Last depression: tent cities. This depression: TARP cities.
Faced with a dwindling tax base, age-old infrastructure, and pension funds that have taken a severe hit, cities are asking for help from Washington.
MarketBeat: In a letter to Treasury Secretary Henry Paulson Friday, the mayors of Philadelphia, Phoenix and Atlanta asked for the creation of a $50 billion fund to spur infrastructure investments as well as for loans to cover unfunded pension liabilities and to address cash flow crunches amidst tight credit markets.
The mayor of San Jose wants $14 billion in help for his city alone!
San Jose Mercury News: Reed created a minor furor Friday when he told an Associated Press reporter he would seek 2 per cent of the bailout, or $14 billion, for San Jose — an eye-popping figure, given that the city’s entire annual budget is $3.3 billion. Reed later told the Mercury News that his remark was “off the cuff,” and based on the fact that the city contributes more than 2 per cent of the nation’s gross domestic product.
Oh, and of course you might as well throw the entire state of Michigan into this pool. The Times profiles Governor Granholm:
Morning: Rev up government workers and ministers at a huge conference in Detroit to cope with expanding signs of poverty. Afternoon: Tell a room crushed with reporters here, in the state capital, why a federal bailout is essential for the Big Three automakers, who are also, of course, residents of her state. Evening: Pack for Israel and Jordan, where Ms. Granholm hopes to persuade companies that work with wireless electricity, solar energy and electric cars to bring their jobs to Michigan.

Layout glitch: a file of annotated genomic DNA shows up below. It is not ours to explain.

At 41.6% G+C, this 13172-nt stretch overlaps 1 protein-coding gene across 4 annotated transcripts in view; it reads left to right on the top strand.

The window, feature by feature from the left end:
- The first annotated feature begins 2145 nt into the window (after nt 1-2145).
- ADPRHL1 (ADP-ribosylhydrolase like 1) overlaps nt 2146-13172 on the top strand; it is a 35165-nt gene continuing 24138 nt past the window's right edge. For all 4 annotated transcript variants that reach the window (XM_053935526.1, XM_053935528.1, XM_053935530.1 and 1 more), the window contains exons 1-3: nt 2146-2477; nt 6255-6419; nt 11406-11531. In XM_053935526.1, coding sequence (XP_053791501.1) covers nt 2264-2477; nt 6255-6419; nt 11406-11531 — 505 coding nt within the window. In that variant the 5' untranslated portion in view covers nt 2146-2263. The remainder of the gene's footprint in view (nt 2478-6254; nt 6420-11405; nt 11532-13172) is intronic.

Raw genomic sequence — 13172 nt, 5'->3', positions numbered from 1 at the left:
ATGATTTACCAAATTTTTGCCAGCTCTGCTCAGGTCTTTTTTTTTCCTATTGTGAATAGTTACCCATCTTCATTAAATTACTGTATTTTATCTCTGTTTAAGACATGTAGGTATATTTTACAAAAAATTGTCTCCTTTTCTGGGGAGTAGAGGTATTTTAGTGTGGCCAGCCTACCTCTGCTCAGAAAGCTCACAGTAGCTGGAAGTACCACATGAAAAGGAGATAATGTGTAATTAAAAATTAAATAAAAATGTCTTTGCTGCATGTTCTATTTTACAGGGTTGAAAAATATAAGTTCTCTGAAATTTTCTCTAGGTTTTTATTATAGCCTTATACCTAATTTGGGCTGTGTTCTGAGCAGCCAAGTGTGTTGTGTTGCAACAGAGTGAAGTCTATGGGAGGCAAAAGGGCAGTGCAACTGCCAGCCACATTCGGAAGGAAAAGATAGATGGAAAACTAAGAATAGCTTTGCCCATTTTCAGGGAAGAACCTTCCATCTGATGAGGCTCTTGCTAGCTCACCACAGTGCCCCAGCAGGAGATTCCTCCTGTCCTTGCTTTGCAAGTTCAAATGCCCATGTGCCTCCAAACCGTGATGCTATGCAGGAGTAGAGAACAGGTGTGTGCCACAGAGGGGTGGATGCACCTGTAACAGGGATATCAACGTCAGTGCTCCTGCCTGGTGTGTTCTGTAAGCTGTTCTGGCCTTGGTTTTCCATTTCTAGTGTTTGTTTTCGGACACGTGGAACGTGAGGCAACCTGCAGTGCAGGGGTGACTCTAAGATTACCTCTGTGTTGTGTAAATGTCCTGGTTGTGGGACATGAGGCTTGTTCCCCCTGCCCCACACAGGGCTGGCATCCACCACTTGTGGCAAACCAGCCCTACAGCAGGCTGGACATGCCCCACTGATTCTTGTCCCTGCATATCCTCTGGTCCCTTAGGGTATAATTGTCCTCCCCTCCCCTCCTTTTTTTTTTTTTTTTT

Whatever else Ms. Granholm, a Democrat in her second term, might once have dreamed of tackling as a governor (she barely seems to recall other realms of aspiration now), the economy is nearly all she has found herself thinking about, talking about, fighting about over the last six years. And Michigan, which has been hemorrhaging jobs since before 2001 and was once mainly derided in the rest of the nation as a “single-state recession,” now looks like an ominous sketch of just how bad things may get.
Bear in mind, actual tent cities aren’t totally a thing of the past. Here’s a melodramatic look at tent cities in Southern California today.
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